The Green Button project launches to unleash energy data

The potential of open access to energy data has drawn U.S. Chief Technology Officer Aneesh Chopra to the West Coast. On Wednesday morning Chopra and half a dozen utilities plan to announce the official launch of the Green Button initiative at an event in Santa Clara, Calif., which will enable utility customers to easily download their energy consumption data with one click in an easy-to-read format on utilities’ and third parties’ websites.
California utilities PG&E and San Diego Gas & Electric will announce on Wednesday that the feature is available now, presumably via a green button on the utilities’ websites. Other utilities including Southern California Edison, Glendale Power & Light, Oncor and Pepco Holdings will announce that they will offer the feature later this year.
The project is important because it is a broad-based plan to take energy data and standardize the format of it, open it up (while also providing security) and make it readily available to consumers. Data is commonly treated this way on the Internet, but for other sectors, open access to data isn’t as prevalent.
Standardizing and freeing the data can create an ecosystem for developers to use that data to create apps that can deliver new services and products. The Internet has thrived because of open data and standardized information systems. Delivering that energy data directly back to consumers is also important because it can lead to energy-efficiency measures and can help change a consumers’ energy-consumption behavior.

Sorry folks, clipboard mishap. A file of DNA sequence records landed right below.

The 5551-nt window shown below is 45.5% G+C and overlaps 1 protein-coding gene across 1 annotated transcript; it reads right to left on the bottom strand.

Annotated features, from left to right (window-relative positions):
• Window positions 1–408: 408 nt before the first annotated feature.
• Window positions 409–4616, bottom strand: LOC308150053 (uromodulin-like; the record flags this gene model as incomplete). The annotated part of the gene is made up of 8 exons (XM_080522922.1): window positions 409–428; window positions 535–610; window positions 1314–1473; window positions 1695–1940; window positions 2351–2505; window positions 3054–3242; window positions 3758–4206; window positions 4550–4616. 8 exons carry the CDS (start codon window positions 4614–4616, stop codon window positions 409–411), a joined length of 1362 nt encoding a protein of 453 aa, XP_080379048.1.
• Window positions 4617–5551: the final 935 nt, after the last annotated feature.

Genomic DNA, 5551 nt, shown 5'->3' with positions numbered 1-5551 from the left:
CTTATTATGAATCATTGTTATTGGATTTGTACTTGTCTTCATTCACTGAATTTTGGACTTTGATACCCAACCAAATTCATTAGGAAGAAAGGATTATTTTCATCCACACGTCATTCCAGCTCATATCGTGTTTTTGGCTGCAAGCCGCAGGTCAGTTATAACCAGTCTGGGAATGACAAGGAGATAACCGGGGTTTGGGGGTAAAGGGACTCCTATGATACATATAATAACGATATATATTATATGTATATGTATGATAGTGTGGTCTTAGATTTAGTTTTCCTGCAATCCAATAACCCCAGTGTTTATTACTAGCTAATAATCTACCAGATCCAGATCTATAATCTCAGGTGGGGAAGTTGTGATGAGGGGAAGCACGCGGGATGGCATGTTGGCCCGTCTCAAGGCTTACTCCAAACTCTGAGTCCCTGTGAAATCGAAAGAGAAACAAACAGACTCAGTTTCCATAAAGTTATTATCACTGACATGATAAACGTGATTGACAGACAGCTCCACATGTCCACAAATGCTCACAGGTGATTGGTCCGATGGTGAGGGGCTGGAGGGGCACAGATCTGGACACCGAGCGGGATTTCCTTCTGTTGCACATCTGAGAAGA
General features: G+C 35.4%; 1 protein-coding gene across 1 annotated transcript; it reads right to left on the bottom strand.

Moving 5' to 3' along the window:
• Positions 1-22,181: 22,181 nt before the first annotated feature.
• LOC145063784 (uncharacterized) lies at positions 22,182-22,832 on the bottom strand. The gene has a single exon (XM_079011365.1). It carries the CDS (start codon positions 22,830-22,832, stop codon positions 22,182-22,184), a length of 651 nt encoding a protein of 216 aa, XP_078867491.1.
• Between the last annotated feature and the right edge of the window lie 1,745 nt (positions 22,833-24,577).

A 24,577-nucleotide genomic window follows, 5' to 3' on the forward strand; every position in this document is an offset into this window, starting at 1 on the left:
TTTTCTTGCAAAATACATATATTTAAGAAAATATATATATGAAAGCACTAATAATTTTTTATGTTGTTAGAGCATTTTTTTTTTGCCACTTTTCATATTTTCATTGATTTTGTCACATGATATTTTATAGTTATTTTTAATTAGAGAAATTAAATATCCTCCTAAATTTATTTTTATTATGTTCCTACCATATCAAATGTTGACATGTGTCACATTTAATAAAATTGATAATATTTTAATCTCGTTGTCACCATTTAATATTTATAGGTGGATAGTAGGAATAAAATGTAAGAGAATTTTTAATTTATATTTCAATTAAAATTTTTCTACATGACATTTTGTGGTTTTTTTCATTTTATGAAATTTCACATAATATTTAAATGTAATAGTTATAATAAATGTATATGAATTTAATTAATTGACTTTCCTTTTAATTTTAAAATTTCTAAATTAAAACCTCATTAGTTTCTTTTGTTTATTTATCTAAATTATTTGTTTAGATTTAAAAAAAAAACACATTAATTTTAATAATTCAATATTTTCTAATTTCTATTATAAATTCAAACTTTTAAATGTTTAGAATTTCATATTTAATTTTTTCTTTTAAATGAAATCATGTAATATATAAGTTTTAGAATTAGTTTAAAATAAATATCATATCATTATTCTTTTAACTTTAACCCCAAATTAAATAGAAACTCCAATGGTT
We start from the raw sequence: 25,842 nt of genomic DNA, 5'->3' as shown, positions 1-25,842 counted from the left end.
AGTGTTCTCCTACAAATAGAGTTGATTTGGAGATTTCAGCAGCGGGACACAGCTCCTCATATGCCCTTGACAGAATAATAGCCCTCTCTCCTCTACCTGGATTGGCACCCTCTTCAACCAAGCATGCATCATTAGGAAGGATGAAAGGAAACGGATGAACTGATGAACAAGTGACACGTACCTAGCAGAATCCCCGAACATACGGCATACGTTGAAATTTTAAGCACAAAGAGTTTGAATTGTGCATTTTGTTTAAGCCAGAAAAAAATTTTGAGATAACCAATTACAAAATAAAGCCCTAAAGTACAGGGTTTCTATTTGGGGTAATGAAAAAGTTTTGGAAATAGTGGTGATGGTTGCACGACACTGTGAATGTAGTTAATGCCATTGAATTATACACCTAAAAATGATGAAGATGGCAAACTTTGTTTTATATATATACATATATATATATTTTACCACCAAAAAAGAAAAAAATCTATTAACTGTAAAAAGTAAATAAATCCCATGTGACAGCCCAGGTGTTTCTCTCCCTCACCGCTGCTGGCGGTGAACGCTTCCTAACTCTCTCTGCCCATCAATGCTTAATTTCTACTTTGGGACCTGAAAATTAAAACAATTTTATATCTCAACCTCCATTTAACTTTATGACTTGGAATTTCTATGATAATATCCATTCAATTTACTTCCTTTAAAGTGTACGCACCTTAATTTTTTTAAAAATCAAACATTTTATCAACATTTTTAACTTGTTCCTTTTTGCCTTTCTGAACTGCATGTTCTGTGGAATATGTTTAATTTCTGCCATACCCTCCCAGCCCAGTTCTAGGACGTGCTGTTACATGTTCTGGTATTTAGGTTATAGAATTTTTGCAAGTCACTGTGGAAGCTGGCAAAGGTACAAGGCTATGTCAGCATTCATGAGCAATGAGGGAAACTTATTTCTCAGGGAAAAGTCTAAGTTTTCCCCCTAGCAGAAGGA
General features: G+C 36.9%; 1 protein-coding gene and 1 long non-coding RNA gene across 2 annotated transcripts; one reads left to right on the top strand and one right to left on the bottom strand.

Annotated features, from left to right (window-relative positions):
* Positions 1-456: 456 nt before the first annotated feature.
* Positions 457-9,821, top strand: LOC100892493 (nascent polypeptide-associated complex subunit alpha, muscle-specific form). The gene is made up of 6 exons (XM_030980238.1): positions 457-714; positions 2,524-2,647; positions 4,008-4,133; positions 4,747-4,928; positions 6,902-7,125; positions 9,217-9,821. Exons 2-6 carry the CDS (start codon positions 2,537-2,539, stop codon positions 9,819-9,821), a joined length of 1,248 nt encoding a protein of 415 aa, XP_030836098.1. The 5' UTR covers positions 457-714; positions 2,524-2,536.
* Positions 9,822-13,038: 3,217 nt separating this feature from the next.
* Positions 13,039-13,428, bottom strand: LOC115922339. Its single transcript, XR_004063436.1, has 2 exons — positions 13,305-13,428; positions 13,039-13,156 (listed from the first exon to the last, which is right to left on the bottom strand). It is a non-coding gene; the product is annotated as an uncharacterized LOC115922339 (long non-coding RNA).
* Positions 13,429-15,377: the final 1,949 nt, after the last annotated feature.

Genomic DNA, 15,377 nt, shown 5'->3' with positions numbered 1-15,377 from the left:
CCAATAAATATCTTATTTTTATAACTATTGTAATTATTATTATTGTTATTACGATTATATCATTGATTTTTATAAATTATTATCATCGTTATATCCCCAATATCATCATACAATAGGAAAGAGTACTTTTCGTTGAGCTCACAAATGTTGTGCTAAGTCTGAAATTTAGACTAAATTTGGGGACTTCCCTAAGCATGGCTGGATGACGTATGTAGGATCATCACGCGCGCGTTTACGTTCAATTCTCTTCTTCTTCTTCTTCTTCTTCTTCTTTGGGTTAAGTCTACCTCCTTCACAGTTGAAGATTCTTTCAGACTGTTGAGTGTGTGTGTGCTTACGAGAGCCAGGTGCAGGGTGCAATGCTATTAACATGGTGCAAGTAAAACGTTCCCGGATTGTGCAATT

Chopra first introduced the idea of the Green Button initiative back in Sept. 2011 and challenged the utility sector to quickly work at offering customers standardized and easy access to their own energy information.
California utilities are moving first on this partly because last year the California Public Utilities Commission (CPUC) ordered the state’s big three utilities — Pacific Gas & Electric, Southern California Edison and San Diego Gas & Electric — to follow its proposed ruling on privacy, security and access to energy data. That meant offering up consumers easy and secure access to their data.
A score of startups, utilities and government officials will be at the event on Wednesday looking to discuss the implications of energy data.